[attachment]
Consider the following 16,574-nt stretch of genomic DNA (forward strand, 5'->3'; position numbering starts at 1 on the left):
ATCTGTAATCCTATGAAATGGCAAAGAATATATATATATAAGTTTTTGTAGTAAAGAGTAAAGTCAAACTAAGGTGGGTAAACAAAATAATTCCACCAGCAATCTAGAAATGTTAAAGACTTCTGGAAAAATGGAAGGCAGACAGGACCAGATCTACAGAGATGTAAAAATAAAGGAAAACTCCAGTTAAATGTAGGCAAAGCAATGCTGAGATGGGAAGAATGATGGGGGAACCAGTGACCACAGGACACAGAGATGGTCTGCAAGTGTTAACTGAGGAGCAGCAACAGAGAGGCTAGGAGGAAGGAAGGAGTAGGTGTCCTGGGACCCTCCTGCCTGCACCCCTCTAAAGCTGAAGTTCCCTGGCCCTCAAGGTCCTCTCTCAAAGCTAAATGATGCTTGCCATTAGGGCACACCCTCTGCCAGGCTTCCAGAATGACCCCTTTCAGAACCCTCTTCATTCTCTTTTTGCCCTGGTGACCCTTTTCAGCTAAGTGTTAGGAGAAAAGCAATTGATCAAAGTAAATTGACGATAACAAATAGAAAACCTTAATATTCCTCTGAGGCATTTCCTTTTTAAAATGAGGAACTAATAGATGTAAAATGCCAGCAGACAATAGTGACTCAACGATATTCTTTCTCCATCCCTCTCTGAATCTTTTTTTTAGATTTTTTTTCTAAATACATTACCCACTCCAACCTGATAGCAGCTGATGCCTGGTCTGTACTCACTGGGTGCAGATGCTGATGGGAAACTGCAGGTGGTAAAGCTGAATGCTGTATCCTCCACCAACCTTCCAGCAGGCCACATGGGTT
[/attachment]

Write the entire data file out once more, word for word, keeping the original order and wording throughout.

Consider the following 16,574-nt stretch of genomic DNA (forward strand, 5'->3'; position numbering starts at 1 on the left):
ATCTGTAATCCTATGAAATGGCAAAGAATATATATATATAAGTTTTTGTAGTAAAGAGTAAAGTCAAACTAAGGTGGGTAAACAAAATAATTCCACCAGCAATCTAGAAATGTTAAAGACTTCTGGAAAAATGGAAGGCAGACAGGACCAGATCTACAGAGATGTAAAAATAAAGGAAAACTCCAGTTAAATGTAGGCAAAGCAATGCTGAGATGGGAAGAATGATGGGGGAACCAGTGACCACAGGACACAGAGATGGTCTGCAAGTGTTAACTGAGGAGCAGCAACAGAGAGGCTAGGAGGAAGGAAGGAGTAGGTGTCCTGGGACCCTCCTGCCTGCACCCCTCTAAAGCTGAAGTTCCCTGGCCCTCAAGGTCCTCTCTCAAAGCTAAATGATGCTTGCCATTAGGGCACACCCTCTGCCAGGCTTCCAGAATGACCCCTTTCAGAACCCTCTTCATTCTCTTTTTGCCCTGGTGACCCTTTTCAGCTAAGTGTTAGGAGAAAAGCAATTGATCAAAGTAAATTGACGATAACAAATAGAAAACCTTAATATTCCTCTGAGGCATTTCCTTTTTAAAATGAGGAACTAATAGATGTAAAATGCCAGCAGACAATAGTGACTCAACGATATTCTTTCTCCATCCCTCTCTGAATCTTTTTTTTAGATTTTTTTTCTAAATACATTACCCACTCCAACCTGATAGCAGCTGATGCCTGGTCTGTACTCACTGGGTGCAGATGCTGATGGGAAACTGCAGGTGGTAAAGCTGAATGCTGTATCCTCCACCAACCTTCCAGCAGGCCACATGGGTT